Muslims need to understand that the solutions to worldly problems are rooted in worldly systems. The onus of taking these material issues to the larger public sphere lies with the Muslim elite.
Abu Osama | Clarion India
DESPITE efforts from within and outside the community, today we witness increased discrimination against Muslims in India. The whole gamut of relentless images and the communalisation of the Tablighi Jamaat episode, the wrongful arrest of Muslim students and activists in Delhi in the middle of a crisis, and the subsequent witch-hunt across the country demonstrate the socio-political trampling of Muslims in India. All these are signs of their collective helplessness in a blood-thirsty society like ours.
Muslims in India are facing an existential crisis – on the streets, in public spaces, and elsewhere, a Muslim name is enough to be humiliated, to be beaten up, and sometimes even to receive a death sentence. Rahi Masoom Raza was probably right when he said, “Mera naam musalmano’n jaisa hai/Mujh ko qatl karo/Aur mere ghar mein aag laga do” (My name seems like that of a Muslim/Kill me/And set my house on fire…). Now, who should take a common Muslim approach to solve this humanitarian crisis?
The socio-political location and prolonged status-quo of any community is not transmogrified without serious contestations and contemplations, especially those that suffer from awful socio-economic challenges when it comes to the processes of social transformation. The case of Muslims in India is a tricky one to talk about. Ideally, both the elite and common members of the community must try to understand the circumstances they are located in. Else, as a community, they might either remain captive in a clumsy historical pride and past glory or they might be ground down with a sense of psychological inferiority in the present.
The pan-Islamic movements of twentieth century had impacted the psyche of Indian Muslims, as in the case of other Muslim countries. A sense of understanding of the self is best realised when Muslims reach a vivid consensus from their religious texts, cultural heritage, past antiquities or everyday civic engagement. Now it appears that Muslims are pigeonholed into two groups. However, there is a decent-sized minority that tries to create an alternative through questioning and critiquing existing traditions.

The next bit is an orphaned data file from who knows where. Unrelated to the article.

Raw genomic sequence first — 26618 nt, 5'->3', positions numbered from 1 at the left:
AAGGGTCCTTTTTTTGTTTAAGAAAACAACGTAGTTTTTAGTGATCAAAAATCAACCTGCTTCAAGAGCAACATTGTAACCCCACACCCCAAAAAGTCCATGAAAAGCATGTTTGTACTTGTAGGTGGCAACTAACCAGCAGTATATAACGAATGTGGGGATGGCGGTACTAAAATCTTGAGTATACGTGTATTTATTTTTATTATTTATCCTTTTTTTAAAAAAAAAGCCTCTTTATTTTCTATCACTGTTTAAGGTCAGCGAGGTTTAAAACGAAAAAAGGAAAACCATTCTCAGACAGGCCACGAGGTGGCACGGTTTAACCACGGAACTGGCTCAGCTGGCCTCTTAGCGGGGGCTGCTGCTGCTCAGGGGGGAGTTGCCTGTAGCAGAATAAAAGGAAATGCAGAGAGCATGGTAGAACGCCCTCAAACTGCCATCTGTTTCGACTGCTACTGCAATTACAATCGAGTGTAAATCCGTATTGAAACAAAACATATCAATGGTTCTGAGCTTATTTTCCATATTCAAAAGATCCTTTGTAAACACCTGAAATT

There are Muslim scholars who try to find commonness with ‘self-hating Jews’, as they view the problems of the community through a very superficial lens to gain petty political mileage. While delineating the present situation, one must glance over the recent past as well to understand what has led to this present. At the same time, it is exigent to briefly analyse the ways Muslim scholarship has approached community problems in the recent past.
The presence of a great poet, who is occasionally called the “Poet of the East”, Mohammad Iqbal loomed on a very selective scale. His admirable poetry touches an emotional chord: for example, when he laments the wonder that Islam once was and its subsequent fall. The political nimbleness of Mohammad Ali Jinnah, once a champion of Hindu-Muslim unity, was turned into religious chauvinism by his fellow community members. Both Iqbal and Jinnah were hijacked by the Muslim religious and political elites and subjected to selective trivial interpretations. People like Mohammad Ali Jauhar, Mukhtar Ahmed Ansari, Mazharul Haque, Hamid Dalwai and others did not invite much community attention (to draw inferences from Mushir ul Hasan and Ramachandra Guha’s biographical sketches).
The elegant and metaphorical writings (mostly in Urdu) of Maulana Abul Kalam Azad were incapable to offer any palpable proposition to the Muslim cause. Sir Sayed Ahmad Khan was more fortunate to set up an educational institution and curriculum which beseeched for modernising Muslim minds. His legacy continued after his demise but dwindled soon (to refer to Syed Abid Husain’s book, Hindustani Musalman Aaina-e-Ayyam Mein).